Starting from the seminal works of Hoare and Milner, there was an explosion [Hoare:1978:CSP, Milner:1982:CCS, Sangiorgi:2001:PiCalculus, Cardelli2000, Castagna2005] of interest in process calculi: formal languages for specifying and reasoning about concurrent systems. The beauty of the approach, and often the focus of research, lies in compositionality: essentially, the behaviour of composite systems—usually understood as some kind of process equivalence, the most famous of which is bisimilarity—ought to be a function of the behaviour of its components. The central place of compositionality led to the study of syntactic formats for semantic specifications [de1985higher, bloom1995bisimulation, groote1993transition]; succinctly stated, syntactic operations with semantics defined using such formats are homomorphic wrt the semantic space of behaviours.
Another thread of concurrency theory research [Reisig1985, jensen2013coloured, harel1987statecharts] uses graphical formalisms, such as Petri nets. These often have the advantage of highlighting connectivity, distribution and the communication topology of systems. They tend to be popular with practitioners in part because of their intuitive and human-readable depictions, an aspect that should not be underestimated: indeed, pedagogical texts introducing CCS [Hoare:1978:CSP] and CSP [Milner:1982:CCS] often resort to pictures that give intuition about topological aspects of syntactic specifications. However, compositionality has not—historically—been a principal focus of research.
In this paper we propose a framework that allows us to eat our cake and have it too. We use string diagrams [Selinger2009] which have an intuitive graphical rendering, but also come with algebraic operations for composition. String diagrams combine the best of both worlds: they are a (2-dimensional) syntax, but also convey important topological information about the systems they specify. They have been used in recent years to give compositional accounts of quantum circuits[Abramsky2004, Coecke2008], signal flow graphs [Bonchi2015, BaezErbele-CategoriesInControl, Fong2015], Petri nets [BonchiHPSZ19], and electrical circuits [Fong2013, Ghica13], amongst several other applications.
Our main contribution is the adaptation of Turi and Plotkin’s bialgebraic semantics (abstract GSOS) [turi1997towards, klin2011bialgebras] for string diagrams. By doing so, we provide a principled justification and theoretical framework for giving definitions of operational semantics to the generators and operations of string diagrams, which are those of monoidal categories. More precisely we deal with string diagrams for symmetric monoidal categories which organise themselves as arrows of a particularly simple and well-behaved class known as props. Similar operational definitions have been used in the work on the algebra of Span(Graph) [Katis1997a], tile logic [Gadducci2000], the wire calculus [wirecalc] and recent work on modelling signal flow graphs and Petri nets [Bonchi2015, BonchiHPSZ19]. In each case, semantics was given either monolithically or via a set of SOS rules. The link with bialgebraic framework—developed in this paper—provides us a powerful theoretical tool that (i) justifies these operational definitions and (ii) guarantees compositionality.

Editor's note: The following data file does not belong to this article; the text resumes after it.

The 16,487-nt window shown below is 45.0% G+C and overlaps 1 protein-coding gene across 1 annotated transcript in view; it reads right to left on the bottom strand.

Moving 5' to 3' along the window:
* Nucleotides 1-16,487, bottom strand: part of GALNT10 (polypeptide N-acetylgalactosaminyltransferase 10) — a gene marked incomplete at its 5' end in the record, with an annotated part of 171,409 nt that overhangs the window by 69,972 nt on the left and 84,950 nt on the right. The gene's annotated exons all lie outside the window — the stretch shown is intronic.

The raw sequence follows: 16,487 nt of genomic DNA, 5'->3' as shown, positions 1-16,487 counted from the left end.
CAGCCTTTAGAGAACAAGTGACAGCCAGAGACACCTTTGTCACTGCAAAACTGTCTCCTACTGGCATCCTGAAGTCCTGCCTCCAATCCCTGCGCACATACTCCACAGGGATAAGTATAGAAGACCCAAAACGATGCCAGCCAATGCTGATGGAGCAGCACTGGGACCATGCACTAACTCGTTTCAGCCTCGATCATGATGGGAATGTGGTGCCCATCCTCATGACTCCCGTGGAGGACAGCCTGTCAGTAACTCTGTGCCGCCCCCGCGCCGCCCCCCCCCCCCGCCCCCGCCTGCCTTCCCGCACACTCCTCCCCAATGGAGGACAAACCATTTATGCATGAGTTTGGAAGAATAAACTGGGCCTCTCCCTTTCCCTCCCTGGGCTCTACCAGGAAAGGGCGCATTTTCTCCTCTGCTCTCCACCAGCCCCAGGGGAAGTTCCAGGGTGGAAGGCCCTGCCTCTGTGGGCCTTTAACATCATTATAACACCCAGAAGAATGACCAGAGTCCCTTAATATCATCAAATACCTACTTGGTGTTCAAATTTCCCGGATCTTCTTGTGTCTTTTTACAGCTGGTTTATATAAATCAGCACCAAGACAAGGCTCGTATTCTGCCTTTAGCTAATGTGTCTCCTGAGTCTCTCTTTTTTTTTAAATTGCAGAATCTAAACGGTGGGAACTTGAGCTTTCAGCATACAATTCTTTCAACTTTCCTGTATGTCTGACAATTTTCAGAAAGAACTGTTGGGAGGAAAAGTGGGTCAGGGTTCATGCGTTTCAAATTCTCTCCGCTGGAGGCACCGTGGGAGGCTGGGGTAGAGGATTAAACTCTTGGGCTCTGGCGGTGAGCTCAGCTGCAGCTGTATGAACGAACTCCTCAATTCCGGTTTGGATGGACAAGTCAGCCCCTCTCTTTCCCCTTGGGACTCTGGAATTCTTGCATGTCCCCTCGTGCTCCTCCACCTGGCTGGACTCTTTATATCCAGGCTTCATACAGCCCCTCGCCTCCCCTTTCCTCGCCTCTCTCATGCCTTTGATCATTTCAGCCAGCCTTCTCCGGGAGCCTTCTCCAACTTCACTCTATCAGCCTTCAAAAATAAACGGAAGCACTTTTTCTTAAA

In a nutshell, in the bialgebraic approach, the syntax of a language is the initial algebra (the algebra of terms) for a signature functor . A certain kind of distributive law, an abstract GSOS specification [turi1997towards], induces a coalgebra (a state machine) capturing the operational semantics of the language. The final -coalgebra provides the denotational universe: intuitively, the space of all possible behaviours. The unique coalgebra map represents the denotational semantics assigning to each term its behaviour.